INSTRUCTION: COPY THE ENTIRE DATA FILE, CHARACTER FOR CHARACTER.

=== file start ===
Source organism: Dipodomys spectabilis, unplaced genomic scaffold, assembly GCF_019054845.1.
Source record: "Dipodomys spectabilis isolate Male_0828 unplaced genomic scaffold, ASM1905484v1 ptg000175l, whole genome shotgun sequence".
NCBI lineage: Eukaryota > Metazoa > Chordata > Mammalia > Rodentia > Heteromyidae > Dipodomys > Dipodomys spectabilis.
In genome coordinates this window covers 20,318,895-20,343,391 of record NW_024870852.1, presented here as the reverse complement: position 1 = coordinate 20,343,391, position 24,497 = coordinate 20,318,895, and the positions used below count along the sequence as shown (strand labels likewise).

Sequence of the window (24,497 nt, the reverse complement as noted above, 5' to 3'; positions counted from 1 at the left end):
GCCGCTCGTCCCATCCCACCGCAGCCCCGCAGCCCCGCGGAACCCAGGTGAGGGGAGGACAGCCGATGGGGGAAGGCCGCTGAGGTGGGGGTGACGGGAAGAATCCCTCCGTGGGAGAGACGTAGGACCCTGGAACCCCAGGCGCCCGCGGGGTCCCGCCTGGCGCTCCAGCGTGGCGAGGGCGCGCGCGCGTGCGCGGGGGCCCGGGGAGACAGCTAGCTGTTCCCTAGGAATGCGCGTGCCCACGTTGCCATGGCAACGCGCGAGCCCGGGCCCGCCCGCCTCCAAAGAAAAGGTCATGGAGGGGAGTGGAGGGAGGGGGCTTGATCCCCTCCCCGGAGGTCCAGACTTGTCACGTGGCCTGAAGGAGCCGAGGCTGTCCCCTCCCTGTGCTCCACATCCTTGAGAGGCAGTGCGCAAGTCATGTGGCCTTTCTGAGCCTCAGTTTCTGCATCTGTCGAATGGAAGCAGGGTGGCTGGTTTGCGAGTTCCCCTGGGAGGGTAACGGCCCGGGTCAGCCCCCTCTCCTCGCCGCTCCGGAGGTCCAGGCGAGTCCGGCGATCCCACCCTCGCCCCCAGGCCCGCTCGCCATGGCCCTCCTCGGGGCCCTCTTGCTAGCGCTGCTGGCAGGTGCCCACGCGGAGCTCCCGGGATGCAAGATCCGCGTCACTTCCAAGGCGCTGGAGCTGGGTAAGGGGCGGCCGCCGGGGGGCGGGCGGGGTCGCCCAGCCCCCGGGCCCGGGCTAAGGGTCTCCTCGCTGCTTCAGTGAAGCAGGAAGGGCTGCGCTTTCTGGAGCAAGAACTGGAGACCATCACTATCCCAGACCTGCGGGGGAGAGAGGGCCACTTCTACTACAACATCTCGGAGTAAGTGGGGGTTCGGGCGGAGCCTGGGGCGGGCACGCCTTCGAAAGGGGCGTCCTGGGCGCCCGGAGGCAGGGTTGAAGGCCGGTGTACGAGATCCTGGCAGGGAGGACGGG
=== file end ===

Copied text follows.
Source organism: Dipodomys spectabilis, unplaced genomic scaffold, assembly GCF_019054845.1.
Source record: "Dipodomys spectabilis isolate Male_0828 unplaced genomic scaffold, ASM1905484v1 ptg000175l, whole genome shotgun sequence".
NCBI lineage: Eukaryota > Metazoa > Chordata > Mammalia > Rodentia > Heteromyidae > Dipodomys > Dipodomys spectabilis.
In genome coordinates this window covers 20,318,895-20,343,391 of record NW_024870852.1, presented here as the reverse complement: position 1 = coordinate 20,343,391, position 24,497 = coordinate 20,318,895, and the positions used below count along the sequence as shown (strand labels likewise).

Sequence of the window (24,497 nt, the reverse complement as noted above, 5' to 3'; positions counted from 1 at the left end):
GCCGCTCGTCCCATCCCACCGCAGCCCCGCAGCCCCGCGGAACCCAGGTGAGGGGAGGACAGCCGATGGGGGAAGGCCGCTGAGGTGGGGGTGACGGGAAGAATCCCTCCGTGGGAGAGACGTAGGACCCTGGAACCCCAGGCGCCCGCGGGGTCCCGCCTGGCGCTCCAGCGTGGCGAGGGCGCGCGCGCGTGCGCGGGGGCCCGGGGAGACAGCTAGCTGTTCCCTAGGAATGCGCGTGCCCACGTTGCCATGGCAACGCGCGAGCCCGGGCCCGCCCGCCTCCAAAGAAAAGGTCATGGAGGGGAGTGGAGGGAGGGGGCTTGATCCCCTCCCCGGAGGTCCAGACTTGTCACGTGGCCTGAAGGAGCCGAGGCTGTCCCCTCCCTGTGCTCCACATCCTTGAGAGGCAGTGCGCAAGTCATGTGGCCTTTCTGAGCCTCAGTTTCTGCATCTGTCGAATGGAAGCAGGGTGGCTGGTTTGCGAGTTCCCCTGGGAGGGTAACGGCCCGGGTCAGCCCCCTCTCCTCGCCGCTCCGGAGGTCCAGGCGAGTCCGGCGATCCCACCCTCGCCCCCAGGCCCGCTCGCCATGGCCCTCCTCGGGGCCCTCTTGCTAGCGCTGCTGGCAGGTGCCCACGCGGAGCTCCCGGGATGCAAGATCCGCGTCACTTCCAAGGCGCTGGAGCTGGGTAAGGGGCGGCCGCCGGGGGGCGGGCGGGGTCGCCCAGCCCCCGGGCCCGGGCTAAGGGTCTCCTCGCTGCTTCAGTGAAGCAGGAAGGGCTGCGCTTTCTGGAGCAAGAACTGGAGACCATCACTATCCCAGACCTGCGGGGGAGAGAGGGCCACTTCTACTACAACATCTCGGAGTAAGTGGGGGTTCGGGCGGAGCCTGGGGCGGGCACGCCTTCGAAAGGGGCGTCCTGGGCGCCCGGAGGCAGGGTTGAAGGCCGGTGTACGAGATCCTGGCAGGGAGGACGGG